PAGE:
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Shared & Halved – IHL series: Issues around cash collection as we move out of lockdown

On 1 July we held a webinar as part of the IHL series looking at cash collection and addressing some of the issues around this following the COVID-19 pandemic. Set out below are the key takeaway points:

Current economic environment

  • Difficult three months for many sectors and told about to enter “deepest recession on record”
  • In the next 12-24 months liquidity will be more of an issue – anticipate from Q4 onwards
  • Added difficulty of Brexit negotiations and possibility of a No Deal Brexit
  • Only around 1/3rd of companies held liquidity buffers larger than 3 months’ worth of turnover
  • High risk locations where a certain industry dominates a local economy
  • Lots of businesses will run out of cash in the next few months so may be more insolvency
  • Experian are reporting retraction of new credit agreements
  • 44% of UK business has seen a negative impact on revenue
  • Banks warning up to 50% of bounce back loans will default
  • Practical problems for credit control teams, especially with furlough of staff so payments can’t be made
  • Query management has stalled as people not there to answer questions
  • Collection surge will happen
  • Taxi queue of creditors will grow longer and longer

Techniques to deal with this

  • Situation report – review what currently do and examine if fit fir purpose in current environment
  • Understand stakeholders in the cash collection process - IHLs to talk to credit team about how can work together
  • Consider implementing new strategy with wider negotiation and invoicing legal advisers at the start
  • Identify and categorise accounts – which are key, still trading, vulnerable, hardship
  • Start with the easiest first to get cash flowing
  • Important factors to consider for risk
    • Account history
    • Average payment
    • Age of account
    • Age of company
    • Credit score information
    • Any previous legal intervention
  • Look for warning signs for financial stress and how they have dealt with this in past
  • Lots of information available with credit reference agencies
  • Look at current account data so can see negative balance
  • Benchmark customer against their peers and pre COVID-19 payment behaviour
  • Should you be looking to extend credit limits – can help with the sales process
  • Payment arrangements can be reviewed to smooth out risk

External steps

  • More conversation is needed and to get close to customer. Key questions to ask:
    • How is COVID-19 affecting you
    • Is cash available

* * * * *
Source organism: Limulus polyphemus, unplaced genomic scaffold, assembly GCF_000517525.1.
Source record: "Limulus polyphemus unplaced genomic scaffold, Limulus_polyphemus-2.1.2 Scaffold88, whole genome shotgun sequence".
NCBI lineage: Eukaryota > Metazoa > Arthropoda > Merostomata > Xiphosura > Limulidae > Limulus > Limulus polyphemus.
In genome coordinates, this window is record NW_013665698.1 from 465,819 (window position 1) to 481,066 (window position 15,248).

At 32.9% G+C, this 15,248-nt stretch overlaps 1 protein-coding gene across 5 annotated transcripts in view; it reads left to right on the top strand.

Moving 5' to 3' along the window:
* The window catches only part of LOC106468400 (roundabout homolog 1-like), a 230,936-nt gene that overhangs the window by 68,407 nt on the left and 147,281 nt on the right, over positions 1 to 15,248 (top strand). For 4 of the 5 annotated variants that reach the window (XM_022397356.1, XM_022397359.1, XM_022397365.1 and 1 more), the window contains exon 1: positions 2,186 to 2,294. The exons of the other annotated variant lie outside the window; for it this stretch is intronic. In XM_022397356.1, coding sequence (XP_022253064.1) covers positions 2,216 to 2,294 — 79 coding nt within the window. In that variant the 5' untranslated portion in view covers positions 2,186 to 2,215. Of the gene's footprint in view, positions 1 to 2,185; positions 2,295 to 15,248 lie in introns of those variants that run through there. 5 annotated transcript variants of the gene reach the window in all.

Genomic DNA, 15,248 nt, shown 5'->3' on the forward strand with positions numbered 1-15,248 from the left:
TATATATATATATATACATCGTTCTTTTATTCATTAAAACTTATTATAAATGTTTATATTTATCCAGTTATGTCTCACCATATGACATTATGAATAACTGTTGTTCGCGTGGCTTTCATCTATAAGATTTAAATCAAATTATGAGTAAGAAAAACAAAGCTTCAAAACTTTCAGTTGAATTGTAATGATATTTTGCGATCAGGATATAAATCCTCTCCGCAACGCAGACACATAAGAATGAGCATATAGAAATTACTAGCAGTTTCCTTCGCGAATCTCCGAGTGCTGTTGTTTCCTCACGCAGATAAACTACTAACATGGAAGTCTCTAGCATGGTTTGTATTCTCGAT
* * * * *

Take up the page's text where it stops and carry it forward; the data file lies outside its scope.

• Is income holding up
    • Do you have credit insurance
  • Negotiation will be needed
  • Caution here on guarantees – check terms in credit insurance policy
  • Set exit strategy on what negotiating
  • Full and final settlement offers to clear debts
  • Consider requesting consent to access banking data so can confirm the position. 60% are willing and those that don’t share are often hiding the reason

Additional things to think about

  • Encourage everyone to think about current partnerships and legal support that can help if things get difficult or need extra resource
  • Prioritise around collectability and value
  • When contact customer ensure that their details are up to date
  • Don’t be afraid to ask customer for information, especially access to management accounts

What to do when only option seems to be to sue

  • First situation check to ensure ready to do this. Checklist includes:
    • What are the account details
    • Who is the contract with
    • Is it a legal entity
    • Solvency of the business
    • Signatory on the account and were they authorised
    • Basic information around where delivered goods/service – match invoice to PO and delivery date
    • Do figures add up and make sense
    • Personal guarantee and whether you can have conversation with guarantor
    • Has the debt been assigned – do we have the right to sue
    • Terms and conditions aspect – are they the right version if the debt is old. Check them for late payment charges or interest rates and possibly tricky clauses such as disputes being referred to alternative dispute resolution route. Consider the jurisdiction clause.
    • Check information in your own business - are colleagues available to help with any queries

Disclaimer

This information is for educational purposes only and does not constitute legal advice. It is recommended that specific professional advice is sought before acting on any of the information given.

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